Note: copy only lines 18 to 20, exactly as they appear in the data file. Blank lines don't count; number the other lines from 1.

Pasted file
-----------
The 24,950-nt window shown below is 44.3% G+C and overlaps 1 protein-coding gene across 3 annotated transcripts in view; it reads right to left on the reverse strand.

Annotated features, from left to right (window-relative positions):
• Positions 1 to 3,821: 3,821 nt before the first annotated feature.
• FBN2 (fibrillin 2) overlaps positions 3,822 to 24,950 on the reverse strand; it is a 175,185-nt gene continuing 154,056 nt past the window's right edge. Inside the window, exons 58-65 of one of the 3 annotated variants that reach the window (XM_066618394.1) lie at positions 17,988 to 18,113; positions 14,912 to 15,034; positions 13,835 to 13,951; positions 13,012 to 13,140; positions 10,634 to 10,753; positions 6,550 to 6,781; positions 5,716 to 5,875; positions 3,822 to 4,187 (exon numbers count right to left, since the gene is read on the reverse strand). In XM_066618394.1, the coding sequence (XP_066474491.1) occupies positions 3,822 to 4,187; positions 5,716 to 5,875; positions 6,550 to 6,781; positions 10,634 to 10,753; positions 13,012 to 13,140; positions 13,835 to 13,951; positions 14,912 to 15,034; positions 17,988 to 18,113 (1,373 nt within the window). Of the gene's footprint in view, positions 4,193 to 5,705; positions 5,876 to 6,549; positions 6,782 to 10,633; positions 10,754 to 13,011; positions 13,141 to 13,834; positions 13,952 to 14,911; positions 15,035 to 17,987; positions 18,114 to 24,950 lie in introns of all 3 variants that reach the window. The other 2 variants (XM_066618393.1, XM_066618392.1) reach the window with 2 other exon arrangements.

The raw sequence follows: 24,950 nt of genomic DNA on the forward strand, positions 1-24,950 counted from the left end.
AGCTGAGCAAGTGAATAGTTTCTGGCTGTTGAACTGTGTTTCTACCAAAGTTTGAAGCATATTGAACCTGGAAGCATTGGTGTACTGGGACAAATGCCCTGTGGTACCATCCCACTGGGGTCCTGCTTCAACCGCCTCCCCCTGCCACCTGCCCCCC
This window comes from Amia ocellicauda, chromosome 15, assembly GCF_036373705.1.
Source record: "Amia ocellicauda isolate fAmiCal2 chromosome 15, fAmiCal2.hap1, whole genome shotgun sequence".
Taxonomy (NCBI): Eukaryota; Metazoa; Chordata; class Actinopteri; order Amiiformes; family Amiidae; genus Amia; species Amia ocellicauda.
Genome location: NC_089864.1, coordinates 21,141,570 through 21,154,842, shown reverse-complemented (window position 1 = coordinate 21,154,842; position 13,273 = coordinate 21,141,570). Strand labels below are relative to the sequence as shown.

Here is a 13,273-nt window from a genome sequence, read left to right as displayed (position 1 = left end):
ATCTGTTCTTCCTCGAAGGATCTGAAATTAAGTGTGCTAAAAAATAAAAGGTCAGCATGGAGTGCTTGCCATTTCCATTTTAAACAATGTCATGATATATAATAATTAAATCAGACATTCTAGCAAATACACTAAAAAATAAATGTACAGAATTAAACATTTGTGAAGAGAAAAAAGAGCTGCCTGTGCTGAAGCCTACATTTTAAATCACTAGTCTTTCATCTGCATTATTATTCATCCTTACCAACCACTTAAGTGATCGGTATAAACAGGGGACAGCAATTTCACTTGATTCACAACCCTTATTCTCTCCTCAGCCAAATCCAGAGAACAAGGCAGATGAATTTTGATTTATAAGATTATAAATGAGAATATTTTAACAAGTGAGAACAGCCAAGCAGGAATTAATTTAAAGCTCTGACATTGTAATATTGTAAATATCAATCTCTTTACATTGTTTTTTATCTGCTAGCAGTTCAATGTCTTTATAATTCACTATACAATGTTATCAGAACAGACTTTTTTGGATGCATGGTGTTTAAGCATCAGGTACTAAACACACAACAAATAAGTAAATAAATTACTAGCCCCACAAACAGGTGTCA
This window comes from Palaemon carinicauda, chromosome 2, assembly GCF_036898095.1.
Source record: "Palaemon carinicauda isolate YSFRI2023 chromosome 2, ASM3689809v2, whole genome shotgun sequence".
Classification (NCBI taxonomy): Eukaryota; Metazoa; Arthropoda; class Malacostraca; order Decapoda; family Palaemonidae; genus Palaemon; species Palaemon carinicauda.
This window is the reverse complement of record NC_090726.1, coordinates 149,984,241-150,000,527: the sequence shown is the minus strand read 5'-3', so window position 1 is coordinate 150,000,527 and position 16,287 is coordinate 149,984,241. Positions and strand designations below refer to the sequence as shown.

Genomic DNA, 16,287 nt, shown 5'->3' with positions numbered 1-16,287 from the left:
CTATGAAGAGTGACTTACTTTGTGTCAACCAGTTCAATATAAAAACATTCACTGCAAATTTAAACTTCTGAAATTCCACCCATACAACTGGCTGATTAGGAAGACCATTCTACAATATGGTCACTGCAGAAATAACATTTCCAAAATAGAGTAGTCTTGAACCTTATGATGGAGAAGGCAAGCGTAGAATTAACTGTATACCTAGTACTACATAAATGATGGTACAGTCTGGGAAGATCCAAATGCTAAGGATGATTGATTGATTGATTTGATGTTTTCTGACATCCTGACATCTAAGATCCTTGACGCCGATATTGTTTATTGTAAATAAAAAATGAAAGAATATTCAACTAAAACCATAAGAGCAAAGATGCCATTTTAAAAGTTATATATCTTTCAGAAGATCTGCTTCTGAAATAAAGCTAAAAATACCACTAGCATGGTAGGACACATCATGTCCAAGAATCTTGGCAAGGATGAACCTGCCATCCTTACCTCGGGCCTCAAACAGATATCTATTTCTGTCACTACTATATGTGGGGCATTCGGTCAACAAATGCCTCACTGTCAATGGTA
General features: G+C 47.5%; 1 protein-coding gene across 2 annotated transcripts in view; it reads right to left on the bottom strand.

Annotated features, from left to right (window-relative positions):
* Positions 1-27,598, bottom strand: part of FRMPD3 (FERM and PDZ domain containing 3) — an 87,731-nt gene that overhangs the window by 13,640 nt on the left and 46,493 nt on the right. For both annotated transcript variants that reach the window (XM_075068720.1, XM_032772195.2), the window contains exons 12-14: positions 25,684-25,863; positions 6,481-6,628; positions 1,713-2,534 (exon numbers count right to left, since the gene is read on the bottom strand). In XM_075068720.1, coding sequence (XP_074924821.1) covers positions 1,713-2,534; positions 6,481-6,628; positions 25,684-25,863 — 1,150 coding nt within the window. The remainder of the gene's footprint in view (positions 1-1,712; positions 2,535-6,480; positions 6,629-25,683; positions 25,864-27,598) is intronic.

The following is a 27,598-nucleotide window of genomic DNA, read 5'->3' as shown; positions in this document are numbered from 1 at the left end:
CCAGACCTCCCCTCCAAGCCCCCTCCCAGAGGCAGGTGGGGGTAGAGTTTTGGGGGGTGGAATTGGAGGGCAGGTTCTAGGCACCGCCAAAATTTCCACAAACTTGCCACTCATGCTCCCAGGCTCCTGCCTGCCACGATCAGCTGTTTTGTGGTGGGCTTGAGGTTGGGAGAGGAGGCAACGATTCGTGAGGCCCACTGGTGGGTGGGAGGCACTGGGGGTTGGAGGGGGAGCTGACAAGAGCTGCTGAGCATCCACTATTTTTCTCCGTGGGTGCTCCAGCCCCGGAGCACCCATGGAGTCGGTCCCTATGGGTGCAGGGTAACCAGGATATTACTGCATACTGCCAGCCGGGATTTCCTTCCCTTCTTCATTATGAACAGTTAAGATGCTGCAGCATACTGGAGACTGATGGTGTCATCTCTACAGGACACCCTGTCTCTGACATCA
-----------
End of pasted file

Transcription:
CTATGAAGAGTGACTTACTTTGTGTCAACCAGTTCAATATAAAAACATTCACTGCAAATTTAAACTTCTGAAATTCCACCCATACAACTGGCTGATTAGGAAGACCATTCTACAATATGGTCACTGCAGAAATAACATTTCCAAAATAGAGTAGTCTTGAACCTTATGATGGAGAAGGCAAGCGTAGAATTAACTGTATACCTAGTACTACATAAATGATGGTACAGTCTGGGAAGATCCAAATGCTAAGGATGATTGATTGATTGATTTGATGTTTTCTGACATCCTGACATCTAAGATCCTTGACGCCGATATTGTTTATTGTAAATAAAAAATGAAAGAATATTCAACTAAAACCATAAGAGCAAAGATGCCATTTTAAAAGTTATATATCTTTCAGAAGATCTGCTTCTGAAATAAAGCTAAAAATACCACTAGCATGGTAGGACACATCATGTCCAAGAATCTTGGCAAGGATGAACCTGCCATCCTTACCTCGGGCCTCAAACAGATATCTATTTCTGTCACTACTATATGTGGGGCATTCGGTCAACAAATGCCTCACTGTCAATGGTA
General features: G+C 47.5%; 1 protein-coding gene across 2 annotated transcripts in view; it reads right to left on the bottom strand.

Annotated features, from left to right (window-relative positions):